Imagine this. You’re sitting along side a stream somewhere, cloth around your loins, titties out, washing your clothes in the same river you drink from, no school, no worries, your husband has yams in abundance and life is good. Then boom, some pale skin alien from another land brings you a urine colored foul smelling liquid, tells you it’s called whiskey and someway somehow convinces you it’s the value of your gold, your children, your cocoa, your land. You die, you become an ancestor, ladida. Decades have passed, your descendants speak a strange language, the pale mans tongue. They don’t pray to you, they pray to the pale mans God, they drive metal boxes and press stones that emit light… okay you can stop now.
No, I’m not about to slander colonialism or any of the white mans inventions, no no no no. I just want to ask you what standards you live by. I’m not questioning them. I’m just asking. Do we as Africans have our own identity or we are working to become the pale skinned man? Would Okwonko be proud? Or is he turning in his grave?
You see, the purpose of knowing who you are is not festivals and meaningless arguements like what to wear or what road is better or how foreign goods are better than ours. The point of knowing I’m African is so that I will be proud of myself as an African and take the whitemans provision and build on it . You reading this, you claim you don’t eat local rice, right? You only eat Royal Feast perfume rice, very expensive, you’re DB, good for you. Now let me ask you a question. Did you know Ghana produces global quality rice? It’s called Champion rice. Look it up. I know you won’t because you don’t care. You’re stuck to the pedantic notion that made in Ghana is not good. Even if it were, it would tarnish your image. Remember, African, remember that those who gave you these standards and benchmarks only did to control you. And until you take a stand, and take matters into your own hands, and stop sitting around for your pot bellied pigs of politicians to save you, the continent as a whole will continue to suffer till the end of time. To conclude, I will like to quote the great William Butler Yeads, in his poem, the second coming.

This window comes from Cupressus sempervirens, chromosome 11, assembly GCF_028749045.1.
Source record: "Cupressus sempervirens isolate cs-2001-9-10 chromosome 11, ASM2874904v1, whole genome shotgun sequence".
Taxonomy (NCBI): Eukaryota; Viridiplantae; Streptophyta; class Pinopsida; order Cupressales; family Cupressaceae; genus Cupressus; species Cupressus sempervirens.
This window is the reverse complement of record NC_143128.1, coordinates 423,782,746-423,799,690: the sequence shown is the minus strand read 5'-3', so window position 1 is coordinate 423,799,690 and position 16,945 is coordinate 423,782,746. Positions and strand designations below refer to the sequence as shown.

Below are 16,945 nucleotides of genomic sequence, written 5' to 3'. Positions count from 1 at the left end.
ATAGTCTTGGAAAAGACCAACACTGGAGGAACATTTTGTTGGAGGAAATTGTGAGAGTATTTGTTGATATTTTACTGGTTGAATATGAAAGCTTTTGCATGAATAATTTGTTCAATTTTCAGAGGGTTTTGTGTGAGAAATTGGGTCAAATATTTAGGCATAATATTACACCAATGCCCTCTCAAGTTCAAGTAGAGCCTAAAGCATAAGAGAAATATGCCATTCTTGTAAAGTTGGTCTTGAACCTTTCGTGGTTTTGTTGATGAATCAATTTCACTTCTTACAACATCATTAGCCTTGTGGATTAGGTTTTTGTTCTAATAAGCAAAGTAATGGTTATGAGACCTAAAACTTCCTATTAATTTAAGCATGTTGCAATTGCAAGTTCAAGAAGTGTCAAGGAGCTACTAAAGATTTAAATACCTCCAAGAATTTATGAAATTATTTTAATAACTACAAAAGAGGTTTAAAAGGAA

The blood-dimmed tide is loosed, and everywhere
The ceremony of innocence is drowned;
The best lack all conviction, while the worst
Are full of passionate intensity.
Surely some revelation is at hand;
Surely the Second Coming is at hand.